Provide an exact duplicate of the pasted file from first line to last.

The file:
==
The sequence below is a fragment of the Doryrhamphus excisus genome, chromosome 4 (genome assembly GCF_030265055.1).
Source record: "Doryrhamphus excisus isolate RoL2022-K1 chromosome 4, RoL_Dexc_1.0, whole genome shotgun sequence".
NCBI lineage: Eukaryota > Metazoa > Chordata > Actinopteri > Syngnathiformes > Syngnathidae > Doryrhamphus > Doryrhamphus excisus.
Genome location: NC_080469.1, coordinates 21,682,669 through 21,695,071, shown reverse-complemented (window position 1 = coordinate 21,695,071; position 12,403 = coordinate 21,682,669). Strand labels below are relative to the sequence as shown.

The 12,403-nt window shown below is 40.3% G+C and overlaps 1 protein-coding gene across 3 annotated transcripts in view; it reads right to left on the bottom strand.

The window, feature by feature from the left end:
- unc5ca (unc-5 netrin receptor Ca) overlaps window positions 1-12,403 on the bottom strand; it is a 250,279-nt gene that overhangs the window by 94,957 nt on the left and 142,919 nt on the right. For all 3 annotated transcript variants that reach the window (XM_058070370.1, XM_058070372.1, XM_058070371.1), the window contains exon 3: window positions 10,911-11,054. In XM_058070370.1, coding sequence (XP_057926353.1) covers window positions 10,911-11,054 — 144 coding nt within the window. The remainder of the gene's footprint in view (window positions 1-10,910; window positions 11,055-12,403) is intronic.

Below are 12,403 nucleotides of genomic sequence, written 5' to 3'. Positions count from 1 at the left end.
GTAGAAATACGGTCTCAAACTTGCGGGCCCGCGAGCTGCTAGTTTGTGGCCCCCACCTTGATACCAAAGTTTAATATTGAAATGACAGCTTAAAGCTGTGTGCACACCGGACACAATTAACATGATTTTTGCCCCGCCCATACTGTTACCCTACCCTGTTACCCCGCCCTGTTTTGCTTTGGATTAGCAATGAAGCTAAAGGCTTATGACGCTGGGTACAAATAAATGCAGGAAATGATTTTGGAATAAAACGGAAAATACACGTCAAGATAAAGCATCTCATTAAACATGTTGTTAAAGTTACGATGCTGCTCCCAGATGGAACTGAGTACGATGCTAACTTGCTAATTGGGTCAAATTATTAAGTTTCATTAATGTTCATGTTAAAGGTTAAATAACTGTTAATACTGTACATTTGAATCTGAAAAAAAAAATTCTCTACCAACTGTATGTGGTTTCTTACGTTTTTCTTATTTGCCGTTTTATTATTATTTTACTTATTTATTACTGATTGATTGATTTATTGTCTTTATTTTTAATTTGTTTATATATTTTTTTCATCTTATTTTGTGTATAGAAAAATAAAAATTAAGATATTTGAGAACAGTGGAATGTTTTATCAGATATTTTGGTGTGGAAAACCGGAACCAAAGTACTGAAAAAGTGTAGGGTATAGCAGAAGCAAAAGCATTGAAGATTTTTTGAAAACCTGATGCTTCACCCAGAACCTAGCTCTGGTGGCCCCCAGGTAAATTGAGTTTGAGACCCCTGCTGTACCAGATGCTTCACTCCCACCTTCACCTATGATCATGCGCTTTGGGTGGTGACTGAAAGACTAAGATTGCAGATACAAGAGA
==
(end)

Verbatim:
The sequence below is a fragment of the Doryrhamphus excisus genome, chromosome 4 (genome assembly GCF_030265055.1).
Source record: "Doryrhamphus excisus isolate RoL2022-K1 chromosome 4, RoL_Dexc_1.0, whole genome shotgun sequence".
NCBI lineage: Eukaryota > Metazoa > Chordata > Actinopteri > Syngnathiformes > Syngnathidae > Doryrhamphus > Doryrhamphus excisus.
Genome location: NC_080469.1, coordinates 21,682,669 through 21,695,071, shown reverse-complemented (window position 1 = coordinate 21,695,071; position 12,403 = coordinate 21,682,669). Strand labels below are relative to the sequence as shown.

The 12,403-nt window shown below is 40.3% G+C and overlaps 1 protein-coding gene across 3 annotated transcripts in view; it reads right to left on the bottom strand.

The window, feature by feature from the left end:
- unc5ca (unc-5 netrin receptor Ca) overlaps window positions 1-12,403 on the bottom strand; it is a 250,279-nt gene that overhangs the window by 94,957 nt on the left and 142,919 nt on the right. For all 3 annotated transcript variants that reach the window (XM_058070370.1, XM_058070372.1, XM_058070371.1), the window contains exon 3: window positions 10,911-11,054. In XM_058070370.1, coding sequence (XP_057926353.1) covers window positions 10,911-11,054 — 144 coding nt within the window. The remainder of the gene's footprint in view (window positions 1-10,910; window positions 11,055-12,403) is intronic.

Below are 12,403 nucleotides of genomic sequence, written 5' to 3'. Positions count from 1 at the left end.
GTAGAAATACGGTCTCAAACTTGCGGGCCCGCGAGCTGCTAGTTTGTGGCCCCCACCTTGATACCAAAGTTTAATATTGAAATGACAGCTTAAAGCTGTGTGCACACCGGACACAATTAACATGATTTTTGCCCCGCCCATACTGTTACCCTACCCTGTTACCCCGCCCTGTTTTGCTTTGGATTAGCAATGAAGCTAAAGGCTTATGACGCTGGGTACAAATAAATGCAGGAAATGATTTTGGAATAAAACGGAAAATACACGTCAAGATAAAGCATCTCATTAAACATGTTGTTAAAGTTACGATGCTGCTCCCAGATGGAACTGAGTACGATGCTAACTTGCTAATTGGGTCAAATTATTAAGTTTCATTAATGTTCATGTTAAAGGTTAAATAACTGTTAATACTGTACATTTGAATCTGAAAAAAAAAATTCTCTACCAACTGTATGTGGTTTCTTACGTTTTTCTTATTTGCCGTTTTATTATTATTTTACTTATTTATTACTGATTGATTGATTTATTGTCTTTATTTTTAATTTGTTTATATATTTTTTTCATCTTATTTTGTGTATAGAAAAATAAAAATTAAGATATTTGAGAACAGTGGAATGTTTTATCAGATATTTTGGTGTGGAAAACCGGAACCAAAGTACTGAAAAAGTGTAGGGTATAGCAGAAGCAAAAGCATTGAAGATTTTTTGAAAACCTGATGCTTCACCCAGAACCTAGCTCTGGTGGCCCCCAGGTAAATTGAGTTTGAGACCCCTGCTGTACCAGATGCTTCACTCCCACCTTCACCTATGATCATGCGCTTTGGGTGGTGACTGAAAGACTAAGATTGCAGATACAAGAGA